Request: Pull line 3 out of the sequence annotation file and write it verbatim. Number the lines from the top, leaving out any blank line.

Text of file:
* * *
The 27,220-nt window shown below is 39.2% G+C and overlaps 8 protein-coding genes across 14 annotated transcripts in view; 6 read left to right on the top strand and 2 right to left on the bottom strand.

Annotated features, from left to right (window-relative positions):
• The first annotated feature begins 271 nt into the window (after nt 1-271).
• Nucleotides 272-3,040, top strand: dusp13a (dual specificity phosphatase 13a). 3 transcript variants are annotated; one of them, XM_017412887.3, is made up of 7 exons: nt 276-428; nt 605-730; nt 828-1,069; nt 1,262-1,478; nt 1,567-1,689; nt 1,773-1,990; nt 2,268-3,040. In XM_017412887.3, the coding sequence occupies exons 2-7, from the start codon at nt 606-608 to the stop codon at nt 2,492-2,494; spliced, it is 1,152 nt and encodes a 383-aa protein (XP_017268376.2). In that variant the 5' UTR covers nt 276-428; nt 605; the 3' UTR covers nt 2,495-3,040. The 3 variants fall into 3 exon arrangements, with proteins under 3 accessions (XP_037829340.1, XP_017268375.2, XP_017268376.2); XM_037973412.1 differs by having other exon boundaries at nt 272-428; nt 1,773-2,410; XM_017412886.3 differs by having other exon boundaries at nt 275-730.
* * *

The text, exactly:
• The first annotated feature begins 271 nt into the window (after nt 1-271).